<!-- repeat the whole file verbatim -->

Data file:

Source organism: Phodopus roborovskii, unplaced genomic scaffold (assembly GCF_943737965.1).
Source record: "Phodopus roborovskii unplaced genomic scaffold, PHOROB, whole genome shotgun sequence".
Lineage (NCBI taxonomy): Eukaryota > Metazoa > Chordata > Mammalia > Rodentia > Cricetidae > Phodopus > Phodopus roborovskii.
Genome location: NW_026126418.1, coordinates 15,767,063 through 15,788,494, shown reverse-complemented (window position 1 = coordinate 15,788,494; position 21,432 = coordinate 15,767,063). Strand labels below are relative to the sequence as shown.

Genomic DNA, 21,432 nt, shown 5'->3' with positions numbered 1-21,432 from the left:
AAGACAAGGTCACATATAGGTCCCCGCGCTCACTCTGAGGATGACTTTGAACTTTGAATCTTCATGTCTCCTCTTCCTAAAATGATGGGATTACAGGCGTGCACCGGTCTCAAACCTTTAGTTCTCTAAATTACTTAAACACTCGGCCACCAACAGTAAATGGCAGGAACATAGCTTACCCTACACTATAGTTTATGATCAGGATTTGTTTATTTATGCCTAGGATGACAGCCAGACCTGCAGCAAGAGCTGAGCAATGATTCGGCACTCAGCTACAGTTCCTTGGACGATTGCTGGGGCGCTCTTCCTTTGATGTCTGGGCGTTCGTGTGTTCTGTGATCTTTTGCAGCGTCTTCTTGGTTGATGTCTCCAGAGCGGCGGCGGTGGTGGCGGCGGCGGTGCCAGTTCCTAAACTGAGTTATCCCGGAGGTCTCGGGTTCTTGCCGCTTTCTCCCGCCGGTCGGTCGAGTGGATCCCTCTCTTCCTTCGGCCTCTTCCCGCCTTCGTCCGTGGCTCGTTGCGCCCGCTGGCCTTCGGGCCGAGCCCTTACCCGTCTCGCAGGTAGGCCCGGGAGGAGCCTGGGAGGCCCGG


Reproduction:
Source organism: Phodopus roborovskii, unplaced genomic scaffold (assembly GCF_943737965.1).
Source record: "Phodopus roborovskii unplaced genomic scaffold, PHOROB, whole genome shotgun sequence".
Lineage (NCBI taxonomy): Eukaryota > Metazoa > Chordata > Mammalia > Rodentia > Cricetidae > Phodopus > Phodopus roborovskii.
Genome location: NW_026126418.1, coordinates 15,767,063 through 15,788,494, shown reverse-complemented (window position 1 = coordinate 15,788,494; position 21,432 = coordinate 15,767,063). Strand labels below are relative to the sequence as shown.

Genomic DNA, 21,432 nt, shown 5'->3' with positions numbered 1-21,432 from the left:
AAGACAAGGTCACATATAGGTCCCCGCGCTCACTCTGAGGATGACTTTGAACTTTGAATCTTCATGTCTCCTCTTCCTAAAATGATGGGATTACAGGCGTGCACCGGTCTCAAACCTTTAGTTCTCTAAATTACTTAAACACTCGGCCACCAACAGTAAATGGCAGGAACATAGCTTACCCTACACTATAGTTTATGATCAGGATTTGTTTATTTATGCCTAGGATGACAGCCAGACCTGCAGCAAGAGCTGAGCAATGATTCGGCACTCAGCTACAGTTCCTTGGACGATTGCTGGGGCGCTCTTCCTTTGATGTCTGGGCGTTCGTGTGTTCTGTGATCTTTTGCAGCGTCTTCTTGGTTGATGTCTCCAGAGCGGCGGCGGTGGTGGCGGCGGCGGTGCCAGTTCCTAAACTGAGTTATCCCGGAGGTCTCGGGTTCTTGCCGCTTTCTCCCGCCGGTCGGTCGAGTGGATCCCTCTCTTCCTTCGGCCTCTTCCCGCCTTCGTCCGTGGCTCGTTGCGCCCGCTGGCCTTCGGGCCGAGCCCTTACCCGTCTCGCAGGTAGGCCCGGGAGGAGCCTGGGAGGCCCGG